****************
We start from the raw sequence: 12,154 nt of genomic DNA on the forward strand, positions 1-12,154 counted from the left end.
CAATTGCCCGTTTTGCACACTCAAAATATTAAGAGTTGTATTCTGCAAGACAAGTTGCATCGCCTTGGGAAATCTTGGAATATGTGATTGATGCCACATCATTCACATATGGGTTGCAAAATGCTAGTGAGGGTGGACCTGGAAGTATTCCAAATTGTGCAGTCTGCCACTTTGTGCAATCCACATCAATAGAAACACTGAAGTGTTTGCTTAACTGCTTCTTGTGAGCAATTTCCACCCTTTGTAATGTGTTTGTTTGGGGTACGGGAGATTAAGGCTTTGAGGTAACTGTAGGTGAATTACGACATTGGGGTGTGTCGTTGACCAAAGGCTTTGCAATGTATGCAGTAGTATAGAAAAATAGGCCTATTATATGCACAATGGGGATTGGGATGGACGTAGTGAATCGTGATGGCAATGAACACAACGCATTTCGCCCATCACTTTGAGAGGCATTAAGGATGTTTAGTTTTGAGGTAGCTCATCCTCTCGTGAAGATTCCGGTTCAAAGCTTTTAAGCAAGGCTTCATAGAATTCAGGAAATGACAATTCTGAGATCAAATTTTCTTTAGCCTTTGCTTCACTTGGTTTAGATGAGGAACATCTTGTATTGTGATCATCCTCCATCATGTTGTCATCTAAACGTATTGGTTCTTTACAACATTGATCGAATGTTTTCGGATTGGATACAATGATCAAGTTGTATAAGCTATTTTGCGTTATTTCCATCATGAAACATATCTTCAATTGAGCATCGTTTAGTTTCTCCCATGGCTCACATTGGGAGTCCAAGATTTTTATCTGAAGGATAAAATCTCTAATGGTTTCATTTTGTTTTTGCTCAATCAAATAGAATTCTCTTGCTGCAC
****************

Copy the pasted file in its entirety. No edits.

We start from the raw sequence: 12,154 nt of genomic DNA on the forward strand, positions 1-12,154 counted from the left end.
CAATTGCCCGTTTTGCACACTCAAAATATTAAGAGTTGTATTCTGCAAGACAAGTTGCATCGCCTTGGGAAATCTTGGAATATGTGATTGATGCCACATCATTCACATATGGGTTGCAAAATGCTAGTGAGGGTGGACCTGGAAGTATTCCAAATTGTGCAGTCTGCCACTTTGTGCAATCCACATCAATAGAAACACTGAAGTGTTTGCTTAACTGCTTCTTGTGAGCAATTTCCACCCTTTGTAATGTGTTTGTTTGGGGTACGGGAGATTAAGGCTTTGAGGTAACTGTAGGTGAATTACGACATTGGGGTGTGTCGTTGACCAAAGGCTTTGCAATGTATGCAGTAGTATAGAAAAATAGGCCTATTATATGCACAATGGGGATTGGGATGGACGTAGTGAATCGTGATGGCAATGAACACAACGCATTTCGCCCATCACTTTGAGAGGCATTAAGGATGTTTAGTTTTGAGGTAGCTCATCCTCTCGTGAAGATTCCGGTTCAAAGCTTTTAAGCAAGGCTTCATAGAATTCAGGAAATGACAATTCTGAGATCAAATTTTCTTTAGCCTTTGCTTCACTTGGTTTAGATGAGGAACATCTTGTATTGTGATCATCCTCCATCATGTTGTCATCTAAACGTATTGGTTCTTTACAACATTGATCGAATGTTTTCGGATTGGATACAATGATCAAGTTGTATAAGCTATTTTGCGTTATTTCCATCATGAAACATATCTTCAATTGAGCATCGTTTAGTTTCTCCCATGGCTCACATTGGGAGTCCAAGATTTTTATCTGAAGGATAAAATCTCTAATGGTTTCATTTTGTTTTTGCTCAATCAAATAGAATTCTCTTGCTGCAC